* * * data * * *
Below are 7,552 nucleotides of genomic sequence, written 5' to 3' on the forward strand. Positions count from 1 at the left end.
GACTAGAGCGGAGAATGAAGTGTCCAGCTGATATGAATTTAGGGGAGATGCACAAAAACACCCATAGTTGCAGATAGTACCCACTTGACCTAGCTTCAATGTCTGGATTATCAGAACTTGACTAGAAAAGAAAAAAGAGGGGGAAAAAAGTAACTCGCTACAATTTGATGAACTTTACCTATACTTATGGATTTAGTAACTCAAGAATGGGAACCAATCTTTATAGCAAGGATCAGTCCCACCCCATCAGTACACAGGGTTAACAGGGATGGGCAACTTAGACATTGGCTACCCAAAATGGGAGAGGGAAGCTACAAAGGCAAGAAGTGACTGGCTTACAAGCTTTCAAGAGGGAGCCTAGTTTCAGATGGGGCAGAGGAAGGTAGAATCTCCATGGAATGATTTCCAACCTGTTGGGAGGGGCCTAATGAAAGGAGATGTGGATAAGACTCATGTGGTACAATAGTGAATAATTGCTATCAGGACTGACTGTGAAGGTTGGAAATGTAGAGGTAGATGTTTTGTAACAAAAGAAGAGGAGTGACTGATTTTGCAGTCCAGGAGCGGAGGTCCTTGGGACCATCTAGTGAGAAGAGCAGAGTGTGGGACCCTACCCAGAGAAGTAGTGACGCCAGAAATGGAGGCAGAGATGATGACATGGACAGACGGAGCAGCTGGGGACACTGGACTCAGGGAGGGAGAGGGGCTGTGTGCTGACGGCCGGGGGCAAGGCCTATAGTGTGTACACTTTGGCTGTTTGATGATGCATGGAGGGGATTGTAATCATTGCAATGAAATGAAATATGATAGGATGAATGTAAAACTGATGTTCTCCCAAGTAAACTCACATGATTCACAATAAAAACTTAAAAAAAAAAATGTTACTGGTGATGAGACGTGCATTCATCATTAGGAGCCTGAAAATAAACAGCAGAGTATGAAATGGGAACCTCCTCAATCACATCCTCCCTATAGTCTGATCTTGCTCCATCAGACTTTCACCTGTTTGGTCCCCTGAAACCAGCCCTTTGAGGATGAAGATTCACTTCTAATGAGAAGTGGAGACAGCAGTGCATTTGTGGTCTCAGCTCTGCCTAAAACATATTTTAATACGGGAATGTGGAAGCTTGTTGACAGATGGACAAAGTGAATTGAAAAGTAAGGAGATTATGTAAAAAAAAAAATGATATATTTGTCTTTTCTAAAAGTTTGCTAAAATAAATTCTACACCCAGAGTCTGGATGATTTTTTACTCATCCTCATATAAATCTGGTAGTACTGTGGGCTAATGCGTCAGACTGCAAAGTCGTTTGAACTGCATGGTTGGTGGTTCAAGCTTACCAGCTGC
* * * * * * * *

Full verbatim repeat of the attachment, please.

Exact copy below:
Below are 7,552 nucleotides of genomic sequence, written 5' to 3' on the forward strand. Positions count from 1 at the left end.
GACTAGAGCGGAGAATGAAGTGTCCAGCTGATATGAATTTAGGGGAGATGCACAAAAACACCCATAGTTGCAGATAGTACCCACTTGACCTAGCTTCAATGTCTGGATTATCAGAACTTGACTAGAAAAGAAAAAAGAGGGGGAAAAAAGTAACTCGCTACAATTTGATGAACTTTACCTATACTTATGGATTTAGTAACTCAAGAATGGGAACCAATCTTTATAGCAAGGATCAGTCCCACCCCATCAGTACACAGGGTTAACAGGGATGGGCAACTTAGACATTGGCTACCCAAAATGGGAGAGGGAAGCTACAAAGGCAAGAAGTGACTGGCTTACAAGCTTTCAAGAGGGAGCCTAGTTTCAGATGGGGCAGAGGAAGGTAGAATCTCCATGGAATGATTTCCAACCTGTTGGGAGGGGCCTAATGAAAGGAGATGTGGATAAGACTCATGTGGTACAATAGTGAATAATTGCTATCAGGACTGACTGTGAAGGTTGGAAATGTAGAGGTAGATGTTTTGTAACAAAAGAAGAGGAGTGACTGATTTTGCAGTCCAGGAGCGGAGGTCCTTGGGACCATCTAGTGAGAAGAGCAGAGTGTGGGACCCTACCCAGAGAAGTAGTGACGCCAGAAATGGAGGCAGAGATGATGACATGGACAGACGGAGCAGCTGGGGACACTGGACTCAGGGAGGGAGAGGGGCTGTGTGCTGACGGCCGGGGGCAAGGCCTATAGTGTGTACACTTTGGCTGTTTGATGATGCATGGAGGGGATTGTAATCATTGCAATGAAATGAAATATGATAGGATGAATGTAAAACTGATGTTCTCCCAAGTAAACTCACATGATTCACAATAAAAACTTAAAAAAAAAAATGTTACTGGTGATGAGACGTGCATTCATCATTAGGAGCCTGAAAATAAACAGCAGAGTATGAAATGGGAACCTCCTCAATCACATCCTCCCTATAGTCTGATCTTGCTCCATCAGACTTTCACCTGTTTGGTCCCCTGAAACCAGCCCTTTGAGGATGAAGATTCACTTCTAATGAGAAGTGGAGACAGCAGTGCATTTGTGGTCTCAGCTCTGCCTAAAACATATTTTAATACGGGAATGTGGAAGCTTGTTGACAGATGGACAAAGTGAATTGAAAAGTAAGGAGATTATGTAAAAAAAAAAATGATATATTTGTCTTTTCTAAAAGTTTGCTAAAATAAATTCTACACCCAGAGTCTGGATGATTTTTTACTCATCCTCATATAAATCTGGTAGTACTGTGGGCTAATGCGTCAGACTGCAAAGTCGTTTGAACTGCATGGTTGGTGGTTCAAGCTTACCAGCTGC